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Wieslaw "Wes" Bartnicki

January 21, 2024

Wieslaw "Wes" Bartnicki Obituary

Wieslaw “Wes” Bartnicki, age 96, passed away on January 21, 2024 at his home in New Castle, DE.

Wes was born in Poland. During the World War II, at the age of 15, he was sent to Germany for forced labor, where he remained for 3 years until the conclusion of the war. Upon his return to Poland, he joined the Polish Merchant Marine. He was assigned as a crew member aboard the Polish passenger liner M/S Sobieski. At that time, the communist government of Poland did not allow anyone to leave the country.

The ship, M/S Sobieski was leased to the Italian Cosulich Lines to carry passengers from Genoa and Naples to New York and from New York to Italy. In April 1947, the M/S Sobieski arrived in New York while Mr. Bartnicki was serving as a crew member. For the next 2 years the M/S Sobieski made monthly scheduled round trips between New York and Italy. Then in March of 1949, on his 24th trip to New York, some problems arose with the communist party members and serious riots erupted. After docking in New York, more than 70 crew members, including Mr. Bartnicki, abandoned the ship and asked the INS for asylum. Their asylum request was denied and most of the crew was arrested and put on parole status to be deported back to Poland. Soon after, however, a bill was introduced in the US Congress to grant their asylum. That bill would never be acted upon.

Mr. Bartnicki arrived in Wilmington, DE in March of 1949 and was briefly employed on a farm in Ogletown, DE and in 1950, he was employed by the National Fibre Co. in Wilmington. Meanwhile, the Korean War started, and Mr. Bartnicki was drafted into the US Army. He served for 2 years before being Honorably Discharged from the service and transferred into the US Army Reserve.

After the Korean War concluded, and with the initial asylum bill not passing in congress, the INS once again opened Mr. Bartnicki’s case and, after a hearing in the INS office, he was ordered to leave the United States of be deported back to Poland. He was saved from deportation by President D. Eisenhower, who introduced a bill in the US Congress to allow all the aliens who served in the US Armed Forces for at least 2 years to legally stay in the US and after five years, apply for US Citizenship. Mr. Bartnicki became a US Citizen in December of 1960.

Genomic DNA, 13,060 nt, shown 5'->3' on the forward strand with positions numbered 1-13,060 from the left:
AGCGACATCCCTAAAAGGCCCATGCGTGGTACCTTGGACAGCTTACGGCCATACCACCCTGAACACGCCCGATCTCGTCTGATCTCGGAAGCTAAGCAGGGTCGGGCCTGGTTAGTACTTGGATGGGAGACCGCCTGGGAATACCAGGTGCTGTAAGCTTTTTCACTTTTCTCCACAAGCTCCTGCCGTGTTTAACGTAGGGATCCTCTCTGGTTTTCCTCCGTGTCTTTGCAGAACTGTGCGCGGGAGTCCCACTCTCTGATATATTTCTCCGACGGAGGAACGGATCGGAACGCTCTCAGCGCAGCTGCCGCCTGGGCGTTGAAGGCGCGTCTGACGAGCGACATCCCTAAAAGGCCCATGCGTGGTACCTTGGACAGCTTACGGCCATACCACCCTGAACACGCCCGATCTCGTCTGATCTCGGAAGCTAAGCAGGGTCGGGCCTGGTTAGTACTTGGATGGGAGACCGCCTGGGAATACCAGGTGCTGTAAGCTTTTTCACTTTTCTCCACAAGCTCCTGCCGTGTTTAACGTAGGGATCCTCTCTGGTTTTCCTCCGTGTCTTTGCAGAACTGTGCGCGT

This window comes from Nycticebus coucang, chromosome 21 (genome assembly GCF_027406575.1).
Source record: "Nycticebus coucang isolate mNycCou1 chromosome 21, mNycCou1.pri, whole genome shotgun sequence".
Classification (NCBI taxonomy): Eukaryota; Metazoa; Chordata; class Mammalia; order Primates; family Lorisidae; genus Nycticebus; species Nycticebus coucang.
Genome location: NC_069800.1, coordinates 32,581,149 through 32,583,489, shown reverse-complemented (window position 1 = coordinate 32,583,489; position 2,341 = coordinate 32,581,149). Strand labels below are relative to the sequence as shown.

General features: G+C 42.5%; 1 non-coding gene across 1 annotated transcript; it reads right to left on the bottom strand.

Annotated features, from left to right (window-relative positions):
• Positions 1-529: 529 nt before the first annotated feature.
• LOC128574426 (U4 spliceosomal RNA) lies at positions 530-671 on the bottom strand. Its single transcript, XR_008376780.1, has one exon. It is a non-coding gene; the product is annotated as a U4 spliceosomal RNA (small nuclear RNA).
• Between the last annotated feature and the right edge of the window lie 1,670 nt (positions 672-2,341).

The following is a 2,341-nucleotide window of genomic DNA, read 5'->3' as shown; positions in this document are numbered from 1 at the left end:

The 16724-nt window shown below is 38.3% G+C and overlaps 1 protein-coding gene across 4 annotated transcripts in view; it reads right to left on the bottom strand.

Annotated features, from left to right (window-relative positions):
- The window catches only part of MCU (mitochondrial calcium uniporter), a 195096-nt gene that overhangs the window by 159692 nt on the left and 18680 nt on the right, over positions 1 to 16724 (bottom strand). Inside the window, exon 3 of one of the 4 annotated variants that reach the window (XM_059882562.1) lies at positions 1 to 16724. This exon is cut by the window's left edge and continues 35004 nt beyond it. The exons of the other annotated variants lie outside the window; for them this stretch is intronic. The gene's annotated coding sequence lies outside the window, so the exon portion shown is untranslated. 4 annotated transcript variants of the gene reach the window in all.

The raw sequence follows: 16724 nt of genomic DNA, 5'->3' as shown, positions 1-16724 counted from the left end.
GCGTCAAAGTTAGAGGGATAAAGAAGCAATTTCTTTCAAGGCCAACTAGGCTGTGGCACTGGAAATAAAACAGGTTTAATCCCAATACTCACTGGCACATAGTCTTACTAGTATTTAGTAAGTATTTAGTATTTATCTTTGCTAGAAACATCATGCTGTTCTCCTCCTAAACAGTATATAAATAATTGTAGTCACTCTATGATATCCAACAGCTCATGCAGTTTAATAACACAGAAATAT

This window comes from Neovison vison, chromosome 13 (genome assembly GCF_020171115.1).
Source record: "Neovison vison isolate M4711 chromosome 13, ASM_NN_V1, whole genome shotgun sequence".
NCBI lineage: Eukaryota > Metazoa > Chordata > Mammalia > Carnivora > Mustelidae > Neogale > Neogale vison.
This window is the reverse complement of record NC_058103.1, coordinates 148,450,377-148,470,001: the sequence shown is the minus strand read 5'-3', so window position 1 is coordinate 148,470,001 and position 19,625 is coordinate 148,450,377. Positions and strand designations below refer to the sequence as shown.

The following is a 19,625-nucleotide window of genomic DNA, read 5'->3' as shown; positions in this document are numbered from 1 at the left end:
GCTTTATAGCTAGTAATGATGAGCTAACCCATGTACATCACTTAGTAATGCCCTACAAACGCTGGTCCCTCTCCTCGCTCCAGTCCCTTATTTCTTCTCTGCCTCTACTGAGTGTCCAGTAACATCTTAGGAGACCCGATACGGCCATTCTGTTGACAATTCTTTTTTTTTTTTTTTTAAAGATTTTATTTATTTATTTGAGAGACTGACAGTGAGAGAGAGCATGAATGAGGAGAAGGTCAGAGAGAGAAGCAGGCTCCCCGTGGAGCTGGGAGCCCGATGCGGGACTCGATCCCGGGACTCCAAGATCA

In August of 1964, he went back to Poland and was married there. In 1965, his wife, Jadwiga, joined him in New Castle, DE. Thew were married for over 19 years and had 2 sons, John and Thomas. They divorced in 1984 and Mr. Bartnicki never re-married. While living in Delaware, Mr. Bartnicki was employed by several different companies, the last 2 being Enterprise and Development Corp., where he worked as a Tool Maker and Mechanical Technician for 15 years and the second was the DuPont Co. in Glasgow, DE, where he worked for 16 years as a Mechanical Engineering Technician in the Research and Development field. He retired from DuPont in November 1993.

He is survived by his 2 sons, John and Thomas Bartnicki and his grandson, Dylan Bartnicki.

A graveside service will be held on Friday, March 1, 2024 at 1:00 pm at Delaware Veteran's Memorial Cemetery in Bear, Delaware.

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Services

Graveside Service
Friday
March 1, 2024

1:00 PM
Delaware Veteran s Memorial Cemetery
Guaranteed delivery before the Graveside Service begins

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